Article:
This is the most complex part. Continuing our analogy, so far we’ve just turned on the GPS and entered a destination.
Now the GPS calculates the fastest route and accompanies us to our destination.
So now we also need to calculate the route to achieve our goals using our advantages (remember “differentiation” from the first section?)
For each goal we’ll have to write a plan as detailed as possible and set KPIs – i.e. “what are the numbers that will prove to us along the way that we are in the right direction?”.

For example – the plan I’m writing includes “improving income from existing customers by $120,000”.
So my plan for that matter would include things like:

  1. Improving the relationship with customers, writing a weekly email to customers.
  2. Adding automations to improve the relationship – automatic responses and automatic emails when the customer performs actions (such as an automatic email when completing a purchase with a gift and an offer of other good products)
  3. Adding a remarketing campaign on Google and social networks.

So for that plan – my KPIs could be:

  1. Email report from outgoing emails (each email – how many clicks, how many opens and how many purchases)
  2. Automation progress report and performance improvement test in parallel.
  3. Remarketing campaign results report.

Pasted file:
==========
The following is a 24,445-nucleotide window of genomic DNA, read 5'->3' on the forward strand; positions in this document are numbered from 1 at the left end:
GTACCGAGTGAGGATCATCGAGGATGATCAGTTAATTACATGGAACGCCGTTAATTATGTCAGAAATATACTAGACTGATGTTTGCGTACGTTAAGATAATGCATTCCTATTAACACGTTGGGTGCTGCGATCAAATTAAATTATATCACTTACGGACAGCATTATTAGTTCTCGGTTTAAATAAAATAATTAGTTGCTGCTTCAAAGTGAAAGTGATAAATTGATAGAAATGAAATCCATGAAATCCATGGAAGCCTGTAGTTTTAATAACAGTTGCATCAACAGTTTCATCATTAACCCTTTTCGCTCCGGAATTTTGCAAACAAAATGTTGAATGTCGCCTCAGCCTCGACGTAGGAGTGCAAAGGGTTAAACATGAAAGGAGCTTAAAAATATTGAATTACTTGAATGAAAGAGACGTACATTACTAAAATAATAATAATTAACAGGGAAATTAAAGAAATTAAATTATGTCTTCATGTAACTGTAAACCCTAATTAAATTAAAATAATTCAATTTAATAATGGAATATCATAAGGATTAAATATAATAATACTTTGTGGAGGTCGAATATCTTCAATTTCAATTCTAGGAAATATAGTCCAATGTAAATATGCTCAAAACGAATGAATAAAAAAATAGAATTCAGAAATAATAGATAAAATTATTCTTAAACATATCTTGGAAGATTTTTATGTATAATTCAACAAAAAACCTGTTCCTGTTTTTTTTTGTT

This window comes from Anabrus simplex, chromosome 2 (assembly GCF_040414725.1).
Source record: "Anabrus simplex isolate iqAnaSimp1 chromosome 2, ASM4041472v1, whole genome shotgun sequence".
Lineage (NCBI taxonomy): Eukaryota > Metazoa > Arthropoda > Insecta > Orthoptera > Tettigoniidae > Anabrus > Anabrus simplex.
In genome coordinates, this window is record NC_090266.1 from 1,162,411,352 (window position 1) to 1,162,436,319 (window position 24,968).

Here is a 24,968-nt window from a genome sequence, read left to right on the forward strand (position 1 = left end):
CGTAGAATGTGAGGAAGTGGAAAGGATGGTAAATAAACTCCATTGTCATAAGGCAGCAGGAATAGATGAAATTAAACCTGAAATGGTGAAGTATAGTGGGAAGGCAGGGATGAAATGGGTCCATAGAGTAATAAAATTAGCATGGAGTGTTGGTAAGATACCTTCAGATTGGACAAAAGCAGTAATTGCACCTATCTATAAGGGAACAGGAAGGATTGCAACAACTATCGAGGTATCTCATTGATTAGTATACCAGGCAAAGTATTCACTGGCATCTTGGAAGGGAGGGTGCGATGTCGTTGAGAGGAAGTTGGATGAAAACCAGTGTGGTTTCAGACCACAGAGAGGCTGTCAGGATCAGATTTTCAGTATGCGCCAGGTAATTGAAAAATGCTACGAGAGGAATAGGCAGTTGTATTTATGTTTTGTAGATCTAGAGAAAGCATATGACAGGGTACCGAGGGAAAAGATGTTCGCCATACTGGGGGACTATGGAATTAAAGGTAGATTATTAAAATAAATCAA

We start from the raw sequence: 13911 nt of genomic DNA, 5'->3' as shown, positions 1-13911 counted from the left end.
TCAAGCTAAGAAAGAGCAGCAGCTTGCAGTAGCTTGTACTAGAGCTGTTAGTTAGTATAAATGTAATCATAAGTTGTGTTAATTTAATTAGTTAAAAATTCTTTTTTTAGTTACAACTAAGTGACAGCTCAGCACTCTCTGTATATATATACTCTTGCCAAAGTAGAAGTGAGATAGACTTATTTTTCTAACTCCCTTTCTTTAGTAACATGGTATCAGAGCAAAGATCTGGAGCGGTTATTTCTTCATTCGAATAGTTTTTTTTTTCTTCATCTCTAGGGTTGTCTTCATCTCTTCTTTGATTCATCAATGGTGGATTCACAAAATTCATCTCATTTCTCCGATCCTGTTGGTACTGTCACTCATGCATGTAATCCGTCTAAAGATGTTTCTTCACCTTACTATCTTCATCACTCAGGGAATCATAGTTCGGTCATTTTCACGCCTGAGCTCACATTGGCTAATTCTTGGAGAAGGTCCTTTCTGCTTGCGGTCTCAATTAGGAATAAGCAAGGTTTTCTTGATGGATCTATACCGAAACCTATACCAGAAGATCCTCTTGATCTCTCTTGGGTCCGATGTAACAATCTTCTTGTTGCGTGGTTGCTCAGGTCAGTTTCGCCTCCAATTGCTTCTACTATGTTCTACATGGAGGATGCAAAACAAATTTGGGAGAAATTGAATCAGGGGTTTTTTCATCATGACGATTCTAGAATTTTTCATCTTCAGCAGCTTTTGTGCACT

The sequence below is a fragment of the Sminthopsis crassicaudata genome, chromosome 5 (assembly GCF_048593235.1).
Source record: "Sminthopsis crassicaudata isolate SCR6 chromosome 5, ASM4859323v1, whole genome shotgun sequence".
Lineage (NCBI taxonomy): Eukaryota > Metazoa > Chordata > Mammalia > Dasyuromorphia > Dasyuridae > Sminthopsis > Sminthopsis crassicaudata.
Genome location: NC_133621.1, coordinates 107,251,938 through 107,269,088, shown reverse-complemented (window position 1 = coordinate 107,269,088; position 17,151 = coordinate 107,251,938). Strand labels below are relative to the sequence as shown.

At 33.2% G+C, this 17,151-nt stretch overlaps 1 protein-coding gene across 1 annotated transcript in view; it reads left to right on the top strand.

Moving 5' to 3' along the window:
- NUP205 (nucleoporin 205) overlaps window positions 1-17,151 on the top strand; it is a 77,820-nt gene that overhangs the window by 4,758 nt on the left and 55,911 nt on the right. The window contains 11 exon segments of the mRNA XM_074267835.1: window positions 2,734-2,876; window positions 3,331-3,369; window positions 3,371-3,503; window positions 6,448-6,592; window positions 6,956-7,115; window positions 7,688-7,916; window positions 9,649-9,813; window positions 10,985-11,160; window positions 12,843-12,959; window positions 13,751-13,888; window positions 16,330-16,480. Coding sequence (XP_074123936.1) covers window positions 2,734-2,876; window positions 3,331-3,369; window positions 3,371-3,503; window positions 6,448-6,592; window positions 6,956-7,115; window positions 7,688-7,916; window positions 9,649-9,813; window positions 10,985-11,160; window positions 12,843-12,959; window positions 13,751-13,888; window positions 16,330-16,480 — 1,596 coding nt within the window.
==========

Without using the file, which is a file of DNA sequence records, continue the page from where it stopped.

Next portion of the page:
4. And most importantly – a progress report (Profit progression month on month) and an analysis of how we can improve in order to reach the goal as quickly as possible.

Important points in building a work plan:

  • All goals should be measurable.
  • Determine the reporting format, what are the monthly reports you will need in order to monitor the progress?
  • Each goal needs a measurement plan, i.e. with clear KPIs.
  • Each plan should have an owner (such as a project manager, team leader, VP marketing, etc.).
  • Intermediate goals are a must. After you’ve defined annual goals, divide them into 4 quarters and define a KPI for each quarter (preferably start low and increase gradually to sum up to the overall KPI).

A short story with a critical lesson

I have a friend who used to be the VP Marketing at one of the leading companies in the world.
He says that every year they would build the strategy and the goals, they would almost regularly write a goal of a 32% increase in growth.
Almost every year everyone would work really hard and reach the goal.

Once he and his boss came to the company’s conference in the US where they met the CEO and he asked them to show what they had prepared.
After a thorough study, he told them: “You are doing too much, I want you to rewrite the strategy with a target of 20% growth and not 32%.”
After preparing a new strategy in which everyone can work less hard, of course, they presented it to him and he’s confirmed it and told them: “Okay, I look forward to meeting you at the same conference next year – let me know the results.”

A year later they both came to the conference feeling uncomfortable. The business grew by 46%!

Conclusion: A focused plan is worth more than a busy plan. It is very easy to get carried away and do more and more things, but this only takes us away from our goals. That’s why it’s important to also define what not to do this year.


Hope you took something from the article, feel free to contact and ask questions.
You can read more tips on the strategy building service page.

I will be happy to help with any question about marketing, you can just contact me with any question, request or interest, I will be happy to help.